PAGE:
Cover image by Olivia Hom

In response to a growing mental health crisis among teenagers, California lawmakers are taking measures that are likely to impact M-A’s mental health support system and could impact aspects of M-A’s mental health curriculum.

In California, 45% of adolescents between the ages of 12 and 17 have reported struggling with mental health issues recently, and suicide rates in people between the ages of 10 and 18 increased by 20% from 2019 to 2020. There is also a national shortage of mental health professionals, especially in schools. 

This issue is as prevalent at M-A as it is anywhere else. Mental health specialist Teshionda Nickerson explained, “We’ve seen a big increase in the number of students who aren’t able to come to school due to their mental health. I think there’s an increase in hospitalizations that we’re seeing.”

Among all health care providers, therapists are one of the least likely to accept insurance. While schools like M-A provide free therapy to students, it’s not a definite solution.

“What we provide is called school based mental health or school based counseling. So really what that is, it’s short term therapy. It’s not long term. It’s meant to be short term and it’s meant to just help students with issues that are impacting their academics.”

At M-A, there are only 3 full time therapists for a student body of 2400 students, and there is a shortage of therapists in the Bay Area at large. This can be partially attribute to the rise in online therapy services since the beginning of the pandemic. Nickerson said, “With telehealth being a new thing since the pandemic, there’s a lot of therapists who can make a lot of money just working from home. So to get somebody to actually come on school campus, or do in person therapy is a little bit difficult.

The District will be hiring six new therapists, and another full-time therapist may be added at M-A, which although beneficial may come with its own set of challenges. “The problem we run into here is space. So even if we get the money for the therapists, we need space and that is something that we don’t necessarily have,” Nickerson stated.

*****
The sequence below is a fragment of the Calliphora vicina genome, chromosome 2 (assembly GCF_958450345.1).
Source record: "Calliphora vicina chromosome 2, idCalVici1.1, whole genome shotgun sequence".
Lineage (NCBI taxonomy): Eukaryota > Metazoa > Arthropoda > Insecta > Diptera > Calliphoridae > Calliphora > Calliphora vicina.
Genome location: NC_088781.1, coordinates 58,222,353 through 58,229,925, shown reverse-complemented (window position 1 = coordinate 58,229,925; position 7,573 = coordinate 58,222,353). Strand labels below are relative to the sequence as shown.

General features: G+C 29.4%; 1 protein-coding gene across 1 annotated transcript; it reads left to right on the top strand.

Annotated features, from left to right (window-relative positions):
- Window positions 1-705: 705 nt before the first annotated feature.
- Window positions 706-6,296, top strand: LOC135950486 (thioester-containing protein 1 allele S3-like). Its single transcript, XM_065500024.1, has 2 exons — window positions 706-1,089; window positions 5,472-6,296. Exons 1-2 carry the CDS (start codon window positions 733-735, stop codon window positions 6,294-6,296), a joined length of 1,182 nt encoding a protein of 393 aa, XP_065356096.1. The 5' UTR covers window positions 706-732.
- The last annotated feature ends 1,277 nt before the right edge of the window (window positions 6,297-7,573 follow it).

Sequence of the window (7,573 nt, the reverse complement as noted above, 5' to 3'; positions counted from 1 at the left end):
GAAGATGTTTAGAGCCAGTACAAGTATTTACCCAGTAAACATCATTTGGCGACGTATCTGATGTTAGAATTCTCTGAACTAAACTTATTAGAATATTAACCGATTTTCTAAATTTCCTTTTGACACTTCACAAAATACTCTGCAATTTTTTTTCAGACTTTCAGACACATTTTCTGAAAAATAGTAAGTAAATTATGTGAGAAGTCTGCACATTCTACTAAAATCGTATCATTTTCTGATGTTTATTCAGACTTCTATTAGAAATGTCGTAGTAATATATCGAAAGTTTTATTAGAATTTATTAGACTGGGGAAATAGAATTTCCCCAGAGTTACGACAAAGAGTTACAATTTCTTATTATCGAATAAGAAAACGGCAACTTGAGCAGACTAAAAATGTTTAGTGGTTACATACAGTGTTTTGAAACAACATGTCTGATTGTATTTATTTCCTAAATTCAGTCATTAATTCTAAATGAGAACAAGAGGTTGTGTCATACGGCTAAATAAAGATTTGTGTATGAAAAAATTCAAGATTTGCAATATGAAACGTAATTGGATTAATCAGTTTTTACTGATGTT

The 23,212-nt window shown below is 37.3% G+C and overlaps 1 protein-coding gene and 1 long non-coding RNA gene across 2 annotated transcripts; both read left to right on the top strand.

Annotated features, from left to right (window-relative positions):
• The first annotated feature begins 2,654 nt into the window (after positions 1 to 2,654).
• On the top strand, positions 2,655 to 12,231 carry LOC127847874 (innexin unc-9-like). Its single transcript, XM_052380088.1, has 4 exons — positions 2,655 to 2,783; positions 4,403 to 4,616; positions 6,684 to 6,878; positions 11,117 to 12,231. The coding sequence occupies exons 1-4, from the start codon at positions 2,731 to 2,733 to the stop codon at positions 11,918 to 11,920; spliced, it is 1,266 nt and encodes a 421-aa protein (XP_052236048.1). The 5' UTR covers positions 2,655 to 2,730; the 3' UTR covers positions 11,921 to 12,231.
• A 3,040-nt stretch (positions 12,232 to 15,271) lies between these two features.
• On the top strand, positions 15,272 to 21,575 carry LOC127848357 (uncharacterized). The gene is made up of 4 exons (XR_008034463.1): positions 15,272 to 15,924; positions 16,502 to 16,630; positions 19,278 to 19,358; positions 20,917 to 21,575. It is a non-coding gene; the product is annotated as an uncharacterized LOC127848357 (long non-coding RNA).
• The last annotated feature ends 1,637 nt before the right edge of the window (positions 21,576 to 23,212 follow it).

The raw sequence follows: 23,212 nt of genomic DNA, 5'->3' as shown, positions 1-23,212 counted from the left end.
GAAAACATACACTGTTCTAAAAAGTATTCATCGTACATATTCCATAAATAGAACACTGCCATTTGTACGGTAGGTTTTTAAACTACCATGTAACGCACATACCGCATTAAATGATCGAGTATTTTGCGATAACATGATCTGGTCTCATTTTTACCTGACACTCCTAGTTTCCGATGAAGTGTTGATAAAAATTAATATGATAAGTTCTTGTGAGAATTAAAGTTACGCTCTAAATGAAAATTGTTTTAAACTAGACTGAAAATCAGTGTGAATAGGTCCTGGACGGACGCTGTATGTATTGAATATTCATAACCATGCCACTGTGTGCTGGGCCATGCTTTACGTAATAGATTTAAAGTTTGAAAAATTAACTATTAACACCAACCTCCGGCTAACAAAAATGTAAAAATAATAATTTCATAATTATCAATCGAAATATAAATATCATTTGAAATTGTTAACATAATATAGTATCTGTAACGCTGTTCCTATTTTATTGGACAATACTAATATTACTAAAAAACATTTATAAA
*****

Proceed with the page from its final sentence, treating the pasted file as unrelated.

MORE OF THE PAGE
Governor Gavin Newsom has announced California’s Master Plan for Kids’ Mental Health, which allocates $4.7 billion to increasing access to mental health resources for students, through measures such as adding an additional 40,000 mental health workers to the state. The state’s funding overhaul of its mental health system for youth may help to increase mental health services and support for M-A students.

It is currently unclear how much funding from these grants will be given to M-A. “It’s the District and the County Office of Education that gets the grants, and then they funnel the money to the sites,” explained Nickerson. “This conference that I just went to, they talked about a lot of grants that are coming out and they’ve talked about the different timelines for them. And so right now I’m trying to work with our district to apply for some of these grants, so that we can get funding.”

This funding would be used to implement programs providing additional mental health support to students, such as a social and emotional learning (SEL) program, which would provide support to all students for commonplace mental health struggles such as coping, stress, and regulation.

M-A has already made strides towards improving student mental health in response to this issue through the creation of resources such as the Zen Den, which was created after the pandemic as a space where students feeling stressed, overwhelmed, or upset could go for support.

 Nickerson also hopes to implement programs to help students deal with more serious mental health issues, such as a grief group and a group to help students struggling with trauma. “Funding like that helps with things like PCRC, a conflict resolution program on campus, or just helps with restorative justice and mediation – things like that. So it allows us to be able to implement more programs for students,” said Nickerson. 

Senate Bill 224, which was recently passed by the California State Senate, mandates the inclusion of mental health curriculum, covering topics such as depression, schizophrenia, bipolar disorder, eating disorders, and anxiety, in health classes. 

At M-A, mental health is already heavily covered in the curriculum of the freshman year Life Skills class, which is considered an introductory health course. “Instead of offering a semester-long health course as some districts do, what this District has done is cut off a quarter for a class called ‘Life Skills’, which deals with the social and emotional aspects of health,” said Life Skills teacher Ronald Sanchez. The class touches on many different aspects of mental health and mental illnesses, including many of the topics stipulated in Senate Bill 224. 

Because M-A already covers the topics mandated by Senate Bill 224 within Life Skills, it is unlikely that any significant changes will be made to the course’s curriculum to comply with the bill.

Sanchez said that “students deal with anxiety and stress, but there are much more serious mental health issues that aren’t necessarily being talked about with students, so we also talk about topics such as bipolar disorder and other mental illnesses of that sort – the more severe aspects that we may not see regularly, but are important for us to understand.”

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